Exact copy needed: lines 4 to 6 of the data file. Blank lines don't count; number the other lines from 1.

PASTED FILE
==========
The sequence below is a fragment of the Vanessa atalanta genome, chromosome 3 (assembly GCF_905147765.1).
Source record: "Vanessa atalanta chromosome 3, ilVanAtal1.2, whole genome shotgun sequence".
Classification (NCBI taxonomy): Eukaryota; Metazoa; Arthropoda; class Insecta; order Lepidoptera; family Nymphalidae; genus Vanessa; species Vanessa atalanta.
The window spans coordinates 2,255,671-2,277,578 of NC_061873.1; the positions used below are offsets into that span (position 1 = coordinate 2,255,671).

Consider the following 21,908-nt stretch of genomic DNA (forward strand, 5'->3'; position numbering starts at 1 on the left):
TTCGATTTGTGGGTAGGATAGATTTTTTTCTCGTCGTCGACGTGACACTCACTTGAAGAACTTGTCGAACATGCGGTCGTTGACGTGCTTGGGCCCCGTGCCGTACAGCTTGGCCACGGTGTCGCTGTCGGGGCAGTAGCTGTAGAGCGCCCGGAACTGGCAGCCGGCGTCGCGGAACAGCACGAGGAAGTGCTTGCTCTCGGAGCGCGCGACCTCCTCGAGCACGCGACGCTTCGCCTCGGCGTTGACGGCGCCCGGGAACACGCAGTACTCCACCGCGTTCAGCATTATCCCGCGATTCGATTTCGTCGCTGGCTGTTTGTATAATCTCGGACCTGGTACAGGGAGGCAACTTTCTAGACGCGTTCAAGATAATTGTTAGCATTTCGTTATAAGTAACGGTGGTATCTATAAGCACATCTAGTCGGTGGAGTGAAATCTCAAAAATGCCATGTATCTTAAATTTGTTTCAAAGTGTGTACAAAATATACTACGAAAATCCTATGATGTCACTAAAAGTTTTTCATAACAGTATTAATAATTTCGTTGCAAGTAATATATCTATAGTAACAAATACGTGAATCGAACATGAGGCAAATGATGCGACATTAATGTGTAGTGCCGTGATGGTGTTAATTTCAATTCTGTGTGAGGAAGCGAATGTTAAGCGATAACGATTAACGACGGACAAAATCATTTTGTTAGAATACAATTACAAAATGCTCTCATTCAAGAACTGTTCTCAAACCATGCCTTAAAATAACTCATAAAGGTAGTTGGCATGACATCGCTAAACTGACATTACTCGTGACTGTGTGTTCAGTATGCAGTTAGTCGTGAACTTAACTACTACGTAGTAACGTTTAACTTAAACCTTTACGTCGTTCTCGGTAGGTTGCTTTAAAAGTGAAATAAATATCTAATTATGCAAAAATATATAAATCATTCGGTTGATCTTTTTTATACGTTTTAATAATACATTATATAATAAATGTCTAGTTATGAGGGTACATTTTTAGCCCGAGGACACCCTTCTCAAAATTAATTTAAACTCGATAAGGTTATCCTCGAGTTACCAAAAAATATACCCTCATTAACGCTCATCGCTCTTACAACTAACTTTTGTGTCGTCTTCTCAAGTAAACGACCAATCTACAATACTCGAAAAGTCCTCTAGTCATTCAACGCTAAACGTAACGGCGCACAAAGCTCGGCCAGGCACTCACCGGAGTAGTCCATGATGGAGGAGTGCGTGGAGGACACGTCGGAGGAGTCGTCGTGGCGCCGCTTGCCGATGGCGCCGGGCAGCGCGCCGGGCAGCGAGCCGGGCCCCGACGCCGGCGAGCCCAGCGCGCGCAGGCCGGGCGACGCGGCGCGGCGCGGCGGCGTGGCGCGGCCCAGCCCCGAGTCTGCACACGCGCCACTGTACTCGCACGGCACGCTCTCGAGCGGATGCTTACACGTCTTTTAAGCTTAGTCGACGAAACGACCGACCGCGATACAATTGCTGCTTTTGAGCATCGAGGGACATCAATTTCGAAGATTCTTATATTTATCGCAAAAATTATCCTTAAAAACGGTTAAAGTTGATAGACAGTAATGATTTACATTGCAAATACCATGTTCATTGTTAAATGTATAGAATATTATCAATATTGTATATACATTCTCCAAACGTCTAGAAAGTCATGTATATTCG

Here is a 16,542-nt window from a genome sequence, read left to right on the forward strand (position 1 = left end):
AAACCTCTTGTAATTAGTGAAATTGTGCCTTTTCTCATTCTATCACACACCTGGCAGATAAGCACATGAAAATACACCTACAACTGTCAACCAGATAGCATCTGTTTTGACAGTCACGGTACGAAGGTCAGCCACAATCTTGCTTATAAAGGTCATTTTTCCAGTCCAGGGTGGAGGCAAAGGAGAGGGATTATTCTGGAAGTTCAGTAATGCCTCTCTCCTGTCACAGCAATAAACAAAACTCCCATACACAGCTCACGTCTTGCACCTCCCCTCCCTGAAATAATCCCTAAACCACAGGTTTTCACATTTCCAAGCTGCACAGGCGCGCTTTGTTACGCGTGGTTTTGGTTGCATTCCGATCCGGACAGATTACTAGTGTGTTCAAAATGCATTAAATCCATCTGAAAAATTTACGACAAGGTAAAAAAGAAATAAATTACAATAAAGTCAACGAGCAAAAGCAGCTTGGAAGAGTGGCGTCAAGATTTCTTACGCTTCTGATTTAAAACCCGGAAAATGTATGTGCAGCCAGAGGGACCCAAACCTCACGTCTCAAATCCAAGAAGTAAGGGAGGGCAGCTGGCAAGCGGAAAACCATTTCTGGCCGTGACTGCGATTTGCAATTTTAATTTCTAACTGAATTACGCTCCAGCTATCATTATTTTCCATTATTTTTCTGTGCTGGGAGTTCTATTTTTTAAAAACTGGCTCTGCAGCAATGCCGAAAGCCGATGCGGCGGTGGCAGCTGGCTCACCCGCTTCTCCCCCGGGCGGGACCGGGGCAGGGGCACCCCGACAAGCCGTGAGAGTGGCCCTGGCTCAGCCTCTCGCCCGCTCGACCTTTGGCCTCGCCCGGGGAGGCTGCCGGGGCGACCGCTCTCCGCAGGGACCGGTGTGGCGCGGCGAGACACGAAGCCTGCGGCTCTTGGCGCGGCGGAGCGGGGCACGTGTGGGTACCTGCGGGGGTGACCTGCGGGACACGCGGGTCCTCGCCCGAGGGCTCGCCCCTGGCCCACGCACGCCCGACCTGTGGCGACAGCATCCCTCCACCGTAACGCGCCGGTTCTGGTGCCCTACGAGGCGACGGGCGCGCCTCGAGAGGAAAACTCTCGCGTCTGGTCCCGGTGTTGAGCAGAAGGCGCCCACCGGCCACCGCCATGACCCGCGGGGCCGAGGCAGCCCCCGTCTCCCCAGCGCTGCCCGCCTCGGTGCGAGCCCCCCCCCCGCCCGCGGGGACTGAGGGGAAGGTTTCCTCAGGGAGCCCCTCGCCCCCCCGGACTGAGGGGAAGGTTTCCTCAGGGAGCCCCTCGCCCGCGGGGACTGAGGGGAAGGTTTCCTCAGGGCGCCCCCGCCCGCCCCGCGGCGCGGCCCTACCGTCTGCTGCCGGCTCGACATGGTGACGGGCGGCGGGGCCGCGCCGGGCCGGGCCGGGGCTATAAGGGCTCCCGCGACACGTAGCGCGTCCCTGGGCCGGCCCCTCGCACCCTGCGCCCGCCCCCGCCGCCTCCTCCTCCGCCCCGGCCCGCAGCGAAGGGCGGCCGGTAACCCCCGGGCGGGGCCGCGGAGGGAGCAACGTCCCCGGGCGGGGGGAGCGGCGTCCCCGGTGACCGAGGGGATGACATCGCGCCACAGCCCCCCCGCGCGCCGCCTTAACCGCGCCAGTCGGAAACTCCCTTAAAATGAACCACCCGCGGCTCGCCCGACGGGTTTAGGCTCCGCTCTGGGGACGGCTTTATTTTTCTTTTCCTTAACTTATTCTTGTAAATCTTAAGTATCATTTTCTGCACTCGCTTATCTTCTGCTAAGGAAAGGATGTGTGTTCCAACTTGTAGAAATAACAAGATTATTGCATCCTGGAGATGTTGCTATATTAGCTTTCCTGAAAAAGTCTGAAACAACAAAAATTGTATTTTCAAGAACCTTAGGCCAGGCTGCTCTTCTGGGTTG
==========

The window spans coordinates 2,255,671-2,277,578 of NC_061873.1; the positions used below are offsets into that span (position 1 = coordinate 2,255,671).

Consider the following 21,908-nt stretch of genomic DNA (forward strand, 5'->3'; position numbering starts at 1 on the left):
TTCGATTTGTGGGTAGGATAGATTTTTTTCTCGTCGTCGACGTGACACTCACTTGAAGAACTTGTCGAACATGCGGTCGTTGACGTGCTTGGGCCCCGTGCCGTACAGCTTGGCCACGGTGTCGCTGTCGGGGCAGTAGCTGTAGAGCGCCCGGAACTGGCAGCCGGCGTCGCGGAACAGCACGAGGAAGTGCTTGCTCTCGGAGCGCGCGACCTCCTCGAGCACGCGACGCTTCGCCTCGGCGTTGACGGCGCCCGGGAACACGCAGTACTCCACCGCGTTCAGCATTATCCCGCGATTCGATTTCGTCGCTGGCTGTTTGTATAATCTCGGACCTGGTACAGGGAGGCAACTTTCTAGACGCGTTCAAGATAATTGTTAGCATTTCGTTATAAGTAACGGTGGTATCTATAAGCACATCTAGTCGGTGGAGTGAAATCTCAAAAATGCCATGTATCTTAAATTTGTTTCAAAGTGTGTACAAAATATACTACGAAAATCCTATGATGTCACTAAAAGTTTTTCATAACAGTATTAATAATTTCGTTGCAAGTAATATATCTATAGTAACAAATACGTGAATCGAACATGAGGCAAATGATGCGACATTAATGTGTAGTGCCGTGATGGTGTTAATTTCAATTCTGTGTGAGGAAGCGAATGTTAAGCGATAACGATTAACGACGGACAAAATCATTTTGTTAGAATACAATTACAAAATGCTCTCATTCAAGAACTGTTCTCAAACCATGCCTTAAAATAACTCATAAAGGTAGTTGGCATGACATCGCTAAACTGACATTACTCGTGACTGTGTGTTCAGTATGCAGTTAGTCGTGAACTTAACTACTACGTAGTAACGTTTAACTTAAACCTTTACGTCGTTCTCGGTAGGTTGCTTTAAAAGTGAAATAAATATCTAATTATGCAAAAATATATAAATCATTCGGTTGATCTTTTTTATACGTTTTAATAATACATTATATAATAAATGTCTAGTTATGAGGGTACATTTTTAGCCCGAGGACACCCTTCTCAAAATTAATTTAAACTCGATAAGGTTATCCTCGAGTTACCAAAAAATATACCCTCATTAACGCTCATCGCTCTTACAACTAACTTTTGTGTCGTCTTCTCAAGTAAACGACCAATCTACAATACTCGAAAAGTCCTCTAGTCATTCAACGCTAAACGTAACGGCGCACAAAGCTCGGCCAGGCACTCACCGGAGTAGTCCATGATGGAGGAGTGCGTGGAGGACACGTCGGAGGAGTCGTCGTGGCGCCGCTTGCCGATGGCGCCGGGCAGCGCGCCGGGCAGCGAGCCGGGCCCCGACGCCGGCGAGCCCAGCGCGCGCAGGCCGGGCGACGCGGCGCGGCGCGGCGGCGTGGCGCGGCCCAGCCCCGAGTCTGCACACGCGCCACTGTACTCGCACGGCACGCTCTCGAGCGGATGCTTACACGTCTTTTAAGCTTAGTCGACGAAACGACCGACCGCGATACAATTGCTGCTTTTGAGCATCGAGGGACATCAATTTCGAAGATTCTTATATTTATCGCAAAAATTATCCTTAAAAACGGTTAAAGTTGATAGACAGTAATGATTTACATTGCAAATACCATGTTCATTGTTAAATGTATAGAATATTATCAATATTGTATATACATTCTCCAAACGTCTAGAAAGTCATGTATATTCG